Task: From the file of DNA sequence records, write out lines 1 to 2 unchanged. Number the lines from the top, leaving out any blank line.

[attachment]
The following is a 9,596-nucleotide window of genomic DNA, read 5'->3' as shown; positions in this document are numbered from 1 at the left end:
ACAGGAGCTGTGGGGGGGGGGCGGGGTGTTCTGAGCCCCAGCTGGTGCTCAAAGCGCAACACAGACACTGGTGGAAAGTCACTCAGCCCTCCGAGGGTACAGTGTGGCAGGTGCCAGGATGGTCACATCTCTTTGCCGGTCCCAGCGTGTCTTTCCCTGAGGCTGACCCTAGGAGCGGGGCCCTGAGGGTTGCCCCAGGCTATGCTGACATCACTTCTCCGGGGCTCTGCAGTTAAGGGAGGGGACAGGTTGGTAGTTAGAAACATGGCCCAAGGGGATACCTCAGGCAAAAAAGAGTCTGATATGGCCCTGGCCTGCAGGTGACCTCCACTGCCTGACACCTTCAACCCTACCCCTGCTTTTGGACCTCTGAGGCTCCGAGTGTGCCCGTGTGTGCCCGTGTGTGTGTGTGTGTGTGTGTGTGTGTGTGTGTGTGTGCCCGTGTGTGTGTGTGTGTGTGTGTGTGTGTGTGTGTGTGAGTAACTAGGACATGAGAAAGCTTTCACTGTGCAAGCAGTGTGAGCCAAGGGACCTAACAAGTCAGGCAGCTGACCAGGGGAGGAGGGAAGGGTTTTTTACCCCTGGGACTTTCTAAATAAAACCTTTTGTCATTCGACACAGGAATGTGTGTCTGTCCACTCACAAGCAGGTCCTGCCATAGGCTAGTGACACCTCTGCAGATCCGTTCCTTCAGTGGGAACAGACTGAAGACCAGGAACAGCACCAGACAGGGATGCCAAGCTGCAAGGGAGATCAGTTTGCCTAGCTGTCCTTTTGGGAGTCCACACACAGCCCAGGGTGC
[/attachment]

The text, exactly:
The following is a 9,596-nucleotide window of genomic DNA, read 5'->3' as shown; positions in this document are numbered from 1 at the left end:
ACAGGAGCTGTGGGGGGGGGGCGGGGTGTTCTGAGCCCCAGCTGGTGCTCAAAGCGCAACACAGACACTGGTGGAAAGTCACTCAGCCCTCCGAGGGTACAGTGTGGCAGGTGCCAGGATGGTCACATCTCTTTGCCGGTCCCAGCGTGTCTTTCCCTGAGGCTGACCCTAGGAGCGGGGCCCTGAGGGTTGCCCCAGGCTATGCTGACATCACTTCTCCGGGGCTCTGCAGTTAAGGGAGGGGACAGGTTGGTAGTTAGAAACATGGCCCAAGGGGATACCTCAGGCAAAAAAGAGTCTGATATGGCCCTGGCCTGCAGGTGACCTCCACTGCCTGACACCTTCAACCCTACCCCTGCTTTTGGACCTCTGAGGCTCCGAGTGTGCCCGTGTGTGCCCGTGTGTGTGTGTGTGTGTGTGTGTGTGTGTGTGTGTGTGCCCGTGTGTGTGTGTGTGTGTGTGTGTGTGTGTGTGTGTGAGTAACTAGGACATGAGAAAGCTTTCACTGTGCAAGCAGTGTGAGCCAAGGGACCTAACAAGTCAGGCAGCTGACCAGGGGAGGAGGGAAGGGTTTTTTACCCCTGGGACTTTCTAAATAAAACCTTTTGTCATTCGACACAGGAATGTGTGTCTGTCCACTCACAAGCAGGTCCTGCCATAGGCTAGTGACACCTCTGCAGATCCGTTCCTTCAGTGGGAACAGACTGAAGACCAGGAACAGCACCAGACAGGGATGCCAAGCTGCAAGGGAGATCAGTTTGCCTAGCTGTCCTTTTGGGAGTCCACACACAGCCCAGGGTGC